The Czech Republic has a new media freedom watchdog. A number of leading journalists this week established a Czech branch of the International Press Institute (IPI), a global network of editors, media executives and leading journalists set up to protect press freedom and support independent journalism wherever it is under threat.
The International Press Institute was set up in 1950 by 34 leading journalists from 16 countries. Since then it has defended journalists and press freedom wherever they are threatened. After the fall of communism in 1989 IPI helped develop independent media in the Czech Republic and a number of the country’s top journalists became IPI members. Now they have set up a branch of IPI in the Czech Republic with the aim of addressing controversial issues relating to media freedom and supporting independent journalism. Czech Radio’s Veronika Sedláčková is one of the organization’s co-founders.
She says there is plenty for the organization to do in this country.
“We see in the Czech Republic today an unprecedented conflict of interest stemming from the fact that the prime minister, Andrej Babiš bought the Mafra publishing house in 2013. He has been forced to put it in a trust fund and denies influencing journalists in any way, but we have seen the content of those publications change. I think the fear of oligarchs undermining press freedom is valid in this country and there is every reason to defend and fight for journalists who are producing independent, quality journalism.”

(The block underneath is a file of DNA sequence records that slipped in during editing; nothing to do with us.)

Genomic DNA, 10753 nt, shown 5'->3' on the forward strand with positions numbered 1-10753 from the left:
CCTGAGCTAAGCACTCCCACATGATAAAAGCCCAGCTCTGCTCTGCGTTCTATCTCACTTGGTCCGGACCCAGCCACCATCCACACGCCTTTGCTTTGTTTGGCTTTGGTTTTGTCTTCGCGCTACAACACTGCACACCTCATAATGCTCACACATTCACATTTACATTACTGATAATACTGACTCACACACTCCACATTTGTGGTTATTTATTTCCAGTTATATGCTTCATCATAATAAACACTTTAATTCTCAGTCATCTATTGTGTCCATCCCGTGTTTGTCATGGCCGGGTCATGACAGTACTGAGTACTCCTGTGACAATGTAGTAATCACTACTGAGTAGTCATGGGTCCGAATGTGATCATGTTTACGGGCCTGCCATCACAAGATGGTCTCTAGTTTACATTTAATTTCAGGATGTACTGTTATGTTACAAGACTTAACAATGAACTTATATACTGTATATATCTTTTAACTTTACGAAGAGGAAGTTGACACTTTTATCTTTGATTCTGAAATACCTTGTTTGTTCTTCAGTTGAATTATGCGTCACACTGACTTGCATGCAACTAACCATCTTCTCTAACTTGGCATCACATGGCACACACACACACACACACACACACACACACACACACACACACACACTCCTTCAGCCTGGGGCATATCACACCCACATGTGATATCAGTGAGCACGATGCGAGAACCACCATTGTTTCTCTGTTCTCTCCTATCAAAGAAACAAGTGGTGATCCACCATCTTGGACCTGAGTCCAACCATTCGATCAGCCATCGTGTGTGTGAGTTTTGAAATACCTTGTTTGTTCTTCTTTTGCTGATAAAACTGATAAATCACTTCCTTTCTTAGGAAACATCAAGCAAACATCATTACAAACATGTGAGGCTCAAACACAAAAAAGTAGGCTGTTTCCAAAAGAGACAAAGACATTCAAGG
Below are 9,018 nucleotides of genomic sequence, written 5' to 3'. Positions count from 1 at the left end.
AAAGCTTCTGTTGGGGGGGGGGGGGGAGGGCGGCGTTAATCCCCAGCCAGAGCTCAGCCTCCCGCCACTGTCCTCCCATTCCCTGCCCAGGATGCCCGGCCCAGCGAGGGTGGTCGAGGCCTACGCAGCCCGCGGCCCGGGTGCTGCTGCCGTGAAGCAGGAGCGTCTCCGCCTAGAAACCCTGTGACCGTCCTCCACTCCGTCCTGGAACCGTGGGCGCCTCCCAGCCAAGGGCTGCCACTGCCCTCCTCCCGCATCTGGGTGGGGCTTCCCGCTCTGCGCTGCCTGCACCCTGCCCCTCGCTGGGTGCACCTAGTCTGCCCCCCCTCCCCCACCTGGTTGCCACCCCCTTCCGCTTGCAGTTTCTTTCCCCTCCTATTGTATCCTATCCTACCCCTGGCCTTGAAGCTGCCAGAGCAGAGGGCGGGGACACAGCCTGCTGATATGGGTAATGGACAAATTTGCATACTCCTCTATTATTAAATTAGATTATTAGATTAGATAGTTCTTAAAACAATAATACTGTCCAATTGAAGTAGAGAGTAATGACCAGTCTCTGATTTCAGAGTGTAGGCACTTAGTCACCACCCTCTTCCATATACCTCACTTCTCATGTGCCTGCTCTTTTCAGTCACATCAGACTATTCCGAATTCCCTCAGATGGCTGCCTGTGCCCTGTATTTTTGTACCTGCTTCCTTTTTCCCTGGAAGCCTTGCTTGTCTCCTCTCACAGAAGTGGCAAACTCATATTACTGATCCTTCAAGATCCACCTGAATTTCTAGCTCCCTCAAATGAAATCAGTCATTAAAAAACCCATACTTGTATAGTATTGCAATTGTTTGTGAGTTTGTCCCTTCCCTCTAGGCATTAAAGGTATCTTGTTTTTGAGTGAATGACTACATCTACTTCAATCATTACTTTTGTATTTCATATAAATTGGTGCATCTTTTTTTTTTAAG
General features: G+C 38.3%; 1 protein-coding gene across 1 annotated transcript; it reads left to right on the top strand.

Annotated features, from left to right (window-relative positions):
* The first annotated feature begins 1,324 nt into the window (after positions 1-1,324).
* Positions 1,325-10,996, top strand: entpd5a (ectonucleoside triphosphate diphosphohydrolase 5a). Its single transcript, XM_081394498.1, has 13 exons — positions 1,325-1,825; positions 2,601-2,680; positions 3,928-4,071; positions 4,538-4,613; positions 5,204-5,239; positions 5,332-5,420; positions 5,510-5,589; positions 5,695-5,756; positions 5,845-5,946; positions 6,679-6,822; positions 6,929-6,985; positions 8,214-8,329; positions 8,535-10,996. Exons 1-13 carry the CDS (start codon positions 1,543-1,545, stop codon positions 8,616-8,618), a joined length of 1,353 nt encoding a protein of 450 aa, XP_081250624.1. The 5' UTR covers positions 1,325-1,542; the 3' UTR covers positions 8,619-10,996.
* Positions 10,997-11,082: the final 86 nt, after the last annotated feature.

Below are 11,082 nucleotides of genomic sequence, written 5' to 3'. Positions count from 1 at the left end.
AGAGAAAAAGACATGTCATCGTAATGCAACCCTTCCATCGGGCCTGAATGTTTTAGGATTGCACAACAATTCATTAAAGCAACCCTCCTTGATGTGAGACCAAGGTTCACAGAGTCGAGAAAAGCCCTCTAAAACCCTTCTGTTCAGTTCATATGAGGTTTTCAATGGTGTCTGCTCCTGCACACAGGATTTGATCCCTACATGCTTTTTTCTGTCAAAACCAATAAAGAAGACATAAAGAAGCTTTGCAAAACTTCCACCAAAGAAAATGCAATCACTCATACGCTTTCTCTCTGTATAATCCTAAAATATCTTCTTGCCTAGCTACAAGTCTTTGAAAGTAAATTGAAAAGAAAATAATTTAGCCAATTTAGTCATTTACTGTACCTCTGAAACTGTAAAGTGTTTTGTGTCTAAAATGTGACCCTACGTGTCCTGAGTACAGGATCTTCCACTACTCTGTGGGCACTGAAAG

The founders of IPI Czech Republic are now addressing other respected journalists with offers of membership in the organization. Veronika Sedláčková says their goal is not just to defend press freedom but to support quality journalism in every way possible.
“What we want is for our members to follow what’s happening on the Czech media scene and be available to any journalist who might be in need of help or advice. We should also help to define the concept of quality, independent journalism. I think this is particularly important in view of the strong Russian propaganda in this country when many people are finding it increasingly difficult to distinguish between fake news and reliable information. So there is plenty of work for us here – we are at the very outset.”
In addition to the changing structure of ownership in the media –when foreign investors were gradually replaced by Czech ones, who frequently use the media for their own ends, there is the problem of increasing disrespect shown by some Czech politicians to journalists. In his time president Vaclav Klaus called journalists “the worst enemies of mankind” while the present head of state, President Zeman, has compared the media to an organized crime ring.
Further proof of the fact that independent journalism is facing problems in this country is the Czech Republic’s rating on the Reporters Without Borders press freedom index where the country slid eleven places down last year.
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